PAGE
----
Solid Targets (2) Thick pellet targets Elemental or mixed composition typically oxide Created by compression
Liquid Targets Water or molten metal Compound targets Contained by metal casing often aluminium or nickel Flowing targets aid in cooling
Gas Targets Pressurised gas housed in a metal container
Electron Machines Canadian Light Source part of a commission by the Canadian government to find accelerator methods to replace NRU Uses Bremsstrahlung from an electron linac (35MeV) Principle has been successfully demonstrated 100 Mo(γ,n) 99 Mo
Proton Machines TRIUMF facility part of the same commission as CLS Uses ~20MeV Proton Cyclotron Successfully demonstrated the most favoured approach to accelerator based 99m Tc production 100 Mo(p,2n) 99m Tc
Low energy accelerators (1) ns-FFAG E p <16MeV Can be used with thin or thick targets
ONIAC - Siemens Electrostatic DC accelerator ~10MeV Can be used with thick or thin, solid or liquid targets Proton or deuteron beam Low energy accelerators (2)
Low Energy 99 Mo/ 99m Tc Production Direct 100 Mo(p,2n) 99m Tc 98 Mo(p,γ) 99m Tc Generator 100 Mo(p,pn) 99 Mo
100 Mo(p,2n) 99m Tc Route with the most potential as focus of the TRIUMF studies Cross-section peaks above the energy range of interest for low energy production More efficient at higher energies as proved by TRIUMF is it worth taking forward?
98 Mo(p,γ) 99m Tc Highest ratio of 99m Tc to 99 Tc Clean product Very low threshold, only viable for E p < 5MeV However total yield not large enough for medical quantities
Other SPECT isotopes Iodine-123 half-life:13.2hrs Used for thyroid imaging and treatment Current Production: 124 Te(p,2n) 123 I Internal solid powder targets Targets in both elemental and oxide form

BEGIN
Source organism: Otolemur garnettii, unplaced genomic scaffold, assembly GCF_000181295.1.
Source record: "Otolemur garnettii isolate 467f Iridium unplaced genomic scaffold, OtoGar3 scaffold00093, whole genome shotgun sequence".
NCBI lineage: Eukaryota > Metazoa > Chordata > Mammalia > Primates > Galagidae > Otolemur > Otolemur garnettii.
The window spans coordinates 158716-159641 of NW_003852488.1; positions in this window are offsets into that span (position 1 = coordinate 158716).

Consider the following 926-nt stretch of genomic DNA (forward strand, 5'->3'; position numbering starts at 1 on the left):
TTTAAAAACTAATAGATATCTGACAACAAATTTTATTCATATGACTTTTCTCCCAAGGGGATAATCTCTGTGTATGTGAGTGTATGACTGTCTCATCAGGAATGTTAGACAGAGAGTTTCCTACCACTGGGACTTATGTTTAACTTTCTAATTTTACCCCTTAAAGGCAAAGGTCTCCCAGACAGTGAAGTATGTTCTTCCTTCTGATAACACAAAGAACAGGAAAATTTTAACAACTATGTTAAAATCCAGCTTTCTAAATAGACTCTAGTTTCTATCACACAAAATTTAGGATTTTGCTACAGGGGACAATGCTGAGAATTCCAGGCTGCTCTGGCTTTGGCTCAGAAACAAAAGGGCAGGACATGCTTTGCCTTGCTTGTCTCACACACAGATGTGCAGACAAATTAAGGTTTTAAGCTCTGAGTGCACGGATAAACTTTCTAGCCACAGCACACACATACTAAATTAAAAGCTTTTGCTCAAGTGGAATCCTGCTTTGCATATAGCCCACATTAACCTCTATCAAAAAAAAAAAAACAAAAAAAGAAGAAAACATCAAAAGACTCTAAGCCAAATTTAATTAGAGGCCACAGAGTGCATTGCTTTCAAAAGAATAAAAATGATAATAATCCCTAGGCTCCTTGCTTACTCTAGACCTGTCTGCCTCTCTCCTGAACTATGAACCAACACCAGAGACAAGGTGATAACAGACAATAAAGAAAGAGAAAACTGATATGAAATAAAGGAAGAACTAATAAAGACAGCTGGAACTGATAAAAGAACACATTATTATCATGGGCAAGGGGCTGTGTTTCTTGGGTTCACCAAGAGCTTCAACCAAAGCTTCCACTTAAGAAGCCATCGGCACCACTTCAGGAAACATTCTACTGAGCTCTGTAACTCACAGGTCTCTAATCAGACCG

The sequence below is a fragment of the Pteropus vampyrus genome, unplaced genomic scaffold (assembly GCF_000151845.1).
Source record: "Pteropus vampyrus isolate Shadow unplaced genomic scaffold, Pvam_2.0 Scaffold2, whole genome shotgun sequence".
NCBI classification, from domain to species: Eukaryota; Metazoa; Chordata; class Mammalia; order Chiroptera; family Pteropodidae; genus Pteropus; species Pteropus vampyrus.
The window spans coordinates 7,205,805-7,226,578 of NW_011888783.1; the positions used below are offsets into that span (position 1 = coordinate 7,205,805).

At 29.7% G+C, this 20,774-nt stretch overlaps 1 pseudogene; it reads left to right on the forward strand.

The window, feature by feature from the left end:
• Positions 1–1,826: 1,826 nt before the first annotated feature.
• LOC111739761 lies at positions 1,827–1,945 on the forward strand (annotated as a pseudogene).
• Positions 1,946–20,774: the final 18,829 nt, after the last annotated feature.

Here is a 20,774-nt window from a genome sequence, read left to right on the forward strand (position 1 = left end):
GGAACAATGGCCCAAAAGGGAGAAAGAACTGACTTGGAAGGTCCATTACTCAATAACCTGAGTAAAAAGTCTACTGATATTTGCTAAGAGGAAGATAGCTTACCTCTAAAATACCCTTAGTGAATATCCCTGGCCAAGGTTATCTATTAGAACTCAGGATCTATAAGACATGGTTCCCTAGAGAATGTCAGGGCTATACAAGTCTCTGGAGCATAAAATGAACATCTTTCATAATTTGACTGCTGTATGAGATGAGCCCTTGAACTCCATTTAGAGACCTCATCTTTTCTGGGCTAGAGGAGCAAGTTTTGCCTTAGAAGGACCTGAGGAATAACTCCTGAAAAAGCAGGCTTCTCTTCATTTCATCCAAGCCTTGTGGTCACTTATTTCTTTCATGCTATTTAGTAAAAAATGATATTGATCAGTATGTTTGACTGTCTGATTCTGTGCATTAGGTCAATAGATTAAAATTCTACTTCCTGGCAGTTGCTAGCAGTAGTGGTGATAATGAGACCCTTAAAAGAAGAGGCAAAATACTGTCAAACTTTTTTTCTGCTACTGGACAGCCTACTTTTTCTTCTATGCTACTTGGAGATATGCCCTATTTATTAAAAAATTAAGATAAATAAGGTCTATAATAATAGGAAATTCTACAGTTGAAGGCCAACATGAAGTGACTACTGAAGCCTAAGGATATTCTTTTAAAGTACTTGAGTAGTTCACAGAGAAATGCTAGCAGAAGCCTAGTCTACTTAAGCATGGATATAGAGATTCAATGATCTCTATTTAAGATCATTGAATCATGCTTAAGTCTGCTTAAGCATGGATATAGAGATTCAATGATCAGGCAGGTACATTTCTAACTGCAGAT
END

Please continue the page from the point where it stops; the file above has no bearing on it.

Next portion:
Strontium-87m half-life:2.8hrs Used for bone imaging Current production: Via generator 87 Y (half- life:79.8hrs) 87 Sr(p,n) 87 Y – 87m Sr Elemental or compound target (SrCl 2 ) E p ~ 20MeV nat Rb(a,xn) 87 Y E a < 26MeV
Gallium-67 Half-life: 3.3 days Uses: Long half-life useful for slow uptake tumour imaging Production: nat Zn(p,X) 67 Ga
PET isotopes Typically short-lived positron emitting isotopes Both complimentary and competitive with SPECT
F-18 Half-life: 110mins Uses: brain scans, cardiology and tumour monitoring. FDG the primary F-18 drug Production: 18 O(p,n) 18 F, 20 Ne(d,a) 18 F, 20 Ne(p,2pn) 18 F Both liquid and gaseous targets used
18 O(p,n) 18 F Liquid target of H 2 18 O housed in a metal container or gaseous 18 O Near threshold proton beam E p <15MeV F-18 extracted as aqueous fluoride
20 Ne(d,a) 18 F Gas target of H 2 Ne so that F-18 is created as H 18 F which can be extracted as aqueous fluoride
C-11 Half-life: 20mins Uses: similar to F-18, easily inserted into many biological structures replacing the existing carbon Production: 14 N(p,a) 11 C Gas target
Cu-64 Half-life:12.7hrs Uses: joint therapy and diagnostic tool Production: 64 Ni(p,n) 64 Cu, 68 Zn(p,an) 64 Cu E p ~ 16MeV
Ga-68 Half-life:68mins Uses: similar to F-18 but preferred for areas with high background FDG uptake such as brain tumours Production: currently via generator 68 Ge(half-life:270days) nat Zn(a,X) 68 Ge, nat Ga(p,X) 68 Ge
Low energy direct production of 68 Ga enriched single isotopic solid target E p ~ 10MeV 68 Zn(p,n) 68 Ga
Summary Radioisotopes are a vital life saving tool Many methods of manufacture, the most suitable system is determined by the isotope in question i.e. half-life, contaminants, target material abundance Currently dependent on reactor based methods which lead to supply crisis